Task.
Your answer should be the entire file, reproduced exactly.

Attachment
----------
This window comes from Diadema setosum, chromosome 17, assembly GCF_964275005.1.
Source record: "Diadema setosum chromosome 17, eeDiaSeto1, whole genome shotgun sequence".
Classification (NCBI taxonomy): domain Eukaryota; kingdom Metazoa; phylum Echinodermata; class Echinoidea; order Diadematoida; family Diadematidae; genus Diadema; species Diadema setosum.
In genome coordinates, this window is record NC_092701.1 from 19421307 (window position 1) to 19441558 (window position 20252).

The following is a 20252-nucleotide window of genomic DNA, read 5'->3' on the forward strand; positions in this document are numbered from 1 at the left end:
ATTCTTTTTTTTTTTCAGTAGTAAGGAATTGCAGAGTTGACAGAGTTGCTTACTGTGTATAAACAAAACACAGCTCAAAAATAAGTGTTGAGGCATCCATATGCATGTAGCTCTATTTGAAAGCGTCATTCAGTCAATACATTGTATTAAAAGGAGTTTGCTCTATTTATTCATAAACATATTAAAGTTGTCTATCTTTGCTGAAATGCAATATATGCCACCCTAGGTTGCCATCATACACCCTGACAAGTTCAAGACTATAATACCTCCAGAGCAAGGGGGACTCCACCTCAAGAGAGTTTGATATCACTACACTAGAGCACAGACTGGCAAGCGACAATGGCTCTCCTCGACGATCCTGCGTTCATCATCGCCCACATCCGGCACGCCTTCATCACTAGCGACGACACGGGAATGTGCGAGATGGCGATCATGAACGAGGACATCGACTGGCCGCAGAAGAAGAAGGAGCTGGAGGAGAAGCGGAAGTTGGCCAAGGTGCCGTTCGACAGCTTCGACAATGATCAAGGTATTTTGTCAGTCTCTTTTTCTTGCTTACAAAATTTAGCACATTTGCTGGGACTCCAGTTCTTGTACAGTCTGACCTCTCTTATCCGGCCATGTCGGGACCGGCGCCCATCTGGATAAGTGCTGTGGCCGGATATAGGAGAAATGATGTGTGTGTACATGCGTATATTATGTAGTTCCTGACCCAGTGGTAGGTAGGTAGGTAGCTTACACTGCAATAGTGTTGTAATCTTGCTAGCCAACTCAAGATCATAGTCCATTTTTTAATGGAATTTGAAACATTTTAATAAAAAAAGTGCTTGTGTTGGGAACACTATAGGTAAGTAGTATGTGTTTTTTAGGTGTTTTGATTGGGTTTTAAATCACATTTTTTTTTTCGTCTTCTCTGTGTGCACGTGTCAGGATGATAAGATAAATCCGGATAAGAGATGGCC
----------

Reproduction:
This window comes from Diadema setosum, chromosome 17, assembly GCF_964275005.1.
Source record: "Diadema setosum chromosome 17, eeDiaSeto1, whole genome shotgun sequence".
Classification (NCBI taxonomy): domain Eukaryota; kingdom Metazoa; phylum Echinodermata; class Echinoidea; order Diadematoida; family Diadematidae; genus Diadema; species Diadema setosum.
In genome coordinates, this window is record NC_092701.1 from 19421307 (window position 1) to 19441558 (window position 20252).

The following is a 20252-nucleotide window of genomic DNA, read 5'->3' on the forward strand; positions in this document are numbered from 1 at the left end:
ATTCTTTTTTTTTTTCAGTAGTAAGGAATTGCAGAGTTGACAGAGTTGCTTACTGTGTATAAACAAAACACAGCTCAAAAATAAGTGTTGAGGCATCCATATGCATGTAGCTCTATTTGAAAGCGTCATTCAGTCAATACATTGTATTAAAAGGAGTTTGCTCTATTTATTCATAAACATATTAAAGTTGTCTATCTTTGCTGAAATGCAATATATGCCACCCTAGGTTGCCATCATACACCCTGACAAGTTCAAGACTATAATACCTCCAGAGCAAGGGGGACTCCACCTCAAGAGAGTTTGATATCACTACACTAGAGCACAGACTGGCAAGCGACAATGGCTCTCCTCGACGATCCTGCGTTCATCATCGCCCACATCCGGCACGCCTTCATCACTAGCGACGACACGGGAATGTGCGAGATGGCGATCATGAACGAGGACATCGACTGGCCGCAGAAGAAGAAGGAGCTGGAGGAGAAGCGGAAGTTGGCCAAGGTGCCGTTCGACAGCTTCGACAATGATCAAGGTATTTTGTCAGTCTCTTTTTCTTGCTTACAAAATTTAGCACATTTGCTGGGACTCCAGTTCTTGTACAGTCTGACCTCTCTTATCCGGCCATGTCGGGACCGGCGCCCATCTGGATAAGTGCTGTGGCCGGATATAGGAGAAATGATGTGTGTGTACATGCGTATATTATGTAGTTCCTGACCCAGTGGTAGGTAGGTAGGTAGCTTACACTGCAATAGTGTTGTAATCTTGCTAGCCAACTCAAGATCATAGTCCATTTTTTAATGGAATTTGAAACATTTTAATAAAAAAAGTGCTTGTGTTGGGAACACTATAGGTAAGTAGTATGTGTTTTTTAGGTGTTTTGATTGGGTTTTAAATCACATTTTTTTTTTCGTCTTCTCTGTGTGCACGTGTCAGGATGATAAGATAAATCCGGATAAGAGATGGCC